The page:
Shadow of War goes beyond Mordor, devs are 'massively increasing the scale of the game'

Just over two weeks ago, Warner Bros and Monolith Productions revealed Middle-earth: Shadow of War—the follow-up to the 2014 open world action-RPG Shadow of Mordor. We've since discovered the sequel's system requirements, and have heard Wes' hands-off impressions following a demonstration and conversation with Monolith's vice president of creative Michael de Plater. 

While de Plater spoke there about the game's impressive-sounding fortress assaults, highly varied combat and newly-improved and expanded Nemesis system, it seems Shadow of War will also broaden its boundaries quite considerably over its forerunner. 

In conversation with the Official Xbox Magazine (via GamesRadar), de Plater said: "One of the reasons it’s Shadow Of War and not just Mordor is that we’ve expanded beyond Mordor. So the Dark Lord is growing his armies, and his forces—led by the Witch-king—have come out of Mordor and attacked and assaulted the human city of Minas Ithil.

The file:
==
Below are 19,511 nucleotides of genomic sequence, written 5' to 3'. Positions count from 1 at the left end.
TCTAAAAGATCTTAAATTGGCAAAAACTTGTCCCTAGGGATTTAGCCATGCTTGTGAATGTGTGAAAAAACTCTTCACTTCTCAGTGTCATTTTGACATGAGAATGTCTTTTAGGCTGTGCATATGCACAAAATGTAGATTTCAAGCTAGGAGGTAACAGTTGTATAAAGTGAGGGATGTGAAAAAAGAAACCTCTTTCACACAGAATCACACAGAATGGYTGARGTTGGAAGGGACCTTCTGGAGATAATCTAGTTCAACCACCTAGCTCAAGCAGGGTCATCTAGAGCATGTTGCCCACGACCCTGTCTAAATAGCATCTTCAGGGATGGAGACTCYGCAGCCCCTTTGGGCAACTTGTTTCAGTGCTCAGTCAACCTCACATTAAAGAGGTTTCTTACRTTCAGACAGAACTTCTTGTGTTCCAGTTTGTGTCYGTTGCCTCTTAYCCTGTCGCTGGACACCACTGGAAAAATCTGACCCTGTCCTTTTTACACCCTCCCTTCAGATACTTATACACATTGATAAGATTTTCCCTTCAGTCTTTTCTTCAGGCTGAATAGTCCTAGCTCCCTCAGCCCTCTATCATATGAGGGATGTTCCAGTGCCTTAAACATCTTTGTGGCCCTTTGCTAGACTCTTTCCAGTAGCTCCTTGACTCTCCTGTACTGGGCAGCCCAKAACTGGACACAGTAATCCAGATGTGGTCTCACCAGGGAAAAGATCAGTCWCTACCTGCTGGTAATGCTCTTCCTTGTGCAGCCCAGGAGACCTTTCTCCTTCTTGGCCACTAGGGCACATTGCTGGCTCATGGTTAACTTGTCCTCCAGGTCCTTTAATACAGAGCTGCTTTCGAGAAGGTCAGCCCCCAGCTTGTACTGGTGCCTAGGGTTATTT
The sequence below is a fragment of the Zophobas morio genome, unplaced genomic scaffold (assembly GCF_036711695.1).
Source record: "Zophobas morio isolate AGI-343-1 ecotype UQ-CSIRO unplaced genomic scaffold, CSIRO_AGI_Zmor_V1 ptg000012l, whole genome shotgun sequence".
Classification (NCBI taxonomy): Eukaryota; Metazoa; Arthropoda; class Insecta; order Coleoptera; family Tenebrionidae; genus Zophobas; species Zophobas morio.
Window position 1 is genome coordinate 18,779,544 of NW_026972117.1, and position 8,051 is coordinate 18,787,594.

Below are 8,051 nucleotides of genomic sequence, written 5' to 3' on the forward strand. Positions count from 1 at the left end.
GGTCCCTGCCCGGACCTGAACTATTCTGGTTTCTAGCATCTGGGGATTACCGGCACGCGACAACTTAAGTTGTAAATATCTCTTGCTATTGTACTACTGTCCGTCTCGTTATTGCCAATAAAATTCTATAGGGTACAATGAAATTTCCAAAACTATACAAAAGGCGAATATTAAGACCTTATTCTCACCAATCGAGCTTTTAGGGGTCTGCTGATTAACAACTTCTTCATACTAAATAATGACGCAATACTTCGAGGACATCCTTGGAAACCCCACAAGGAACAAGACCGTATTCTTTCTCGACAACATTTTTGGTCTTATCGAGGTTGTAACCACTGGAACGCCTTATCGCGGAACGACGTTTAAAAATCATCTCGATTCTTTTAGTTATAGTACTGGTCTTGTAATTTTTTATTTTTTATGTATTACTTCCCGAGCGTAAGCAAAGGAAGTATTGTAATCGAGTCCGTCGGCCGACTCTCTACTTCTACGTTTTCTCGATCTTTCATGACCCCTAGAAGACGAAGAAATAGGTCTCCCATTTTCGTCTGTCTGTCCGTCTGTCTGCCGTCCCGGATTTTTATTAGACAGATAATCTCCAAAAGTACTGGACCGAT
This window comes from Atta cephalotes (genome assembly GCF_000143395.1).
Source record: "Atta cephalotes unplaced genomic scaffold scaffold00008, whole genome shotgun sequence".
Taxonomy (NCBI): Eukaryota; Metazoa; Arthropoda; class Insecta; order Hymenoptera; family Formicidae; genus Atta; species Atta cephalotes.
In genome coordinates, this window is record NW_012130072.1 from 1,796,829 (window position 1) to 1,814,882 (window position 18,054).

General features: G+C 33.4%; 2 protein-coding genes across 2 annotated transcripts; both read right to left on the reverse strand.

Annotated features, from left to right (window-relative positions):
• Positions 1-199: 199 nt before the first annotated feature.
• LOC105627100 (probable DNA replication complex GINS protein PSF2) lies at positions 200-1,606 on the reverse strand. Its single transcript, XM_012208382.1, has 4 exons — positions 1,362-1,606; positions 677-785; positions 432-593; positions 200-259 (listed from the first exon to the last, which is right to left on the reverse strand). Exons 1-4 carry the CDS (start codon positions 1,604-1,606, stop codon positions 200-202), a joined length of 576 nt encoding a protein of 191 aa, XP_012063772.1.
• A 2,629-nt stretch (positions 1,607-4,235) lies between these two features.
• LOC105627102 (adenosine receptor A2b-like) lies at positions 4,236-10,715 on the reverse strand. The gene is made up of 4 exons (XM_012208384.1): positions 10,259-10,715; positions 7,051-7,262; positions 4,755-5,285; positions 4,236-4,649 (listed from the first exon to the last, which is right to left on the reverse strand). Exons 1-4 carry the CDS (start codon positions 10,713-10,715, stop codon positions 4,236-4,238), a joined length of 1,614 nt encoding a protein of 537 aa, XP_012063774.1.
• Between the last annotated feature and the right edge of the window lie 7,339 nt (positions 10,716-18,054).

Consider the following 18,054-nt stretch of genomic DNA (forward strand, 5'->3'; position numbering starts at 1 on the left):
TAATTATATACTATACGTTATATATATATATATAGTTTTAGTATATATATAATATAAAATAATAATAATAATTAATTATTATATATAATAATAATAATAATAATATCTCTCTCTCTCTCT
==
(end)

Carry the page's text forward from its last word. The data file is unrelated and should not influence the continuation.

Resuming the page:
"They’ve conquered it and turned it into Minas Morgul, which is the tower of the Witch-king. That actually brings the front line of this war out beyond Mordor and all the way forward to the kingdom of Gondor."

Again set between Tolkien's The Hobbit and The Lord of the Rings tales, Shadow of War will bring new characters, new enemies and, crucially, new locations to its bounds.

"The first thing to recognise is that we aren’t just in Mordor, [and there is] a fair amount of geological variety," says the game's art director Phil Straub. "We can say that there are forests; we can say that there are snowy mountainous areas; we can say that there are other locations. I don’t want to divulge too much. But there is a greater variety."

De Plater adds: "We’ve really focused on just massively increasing the scale of the game, making something truly epic. And that applies to the story and the villains, but it also applies very much to the world itself."

OXM's interview with Monolith Studios can be read in full in this month's issue. Wes' conversation is also worth checking out in its entirety in this direction.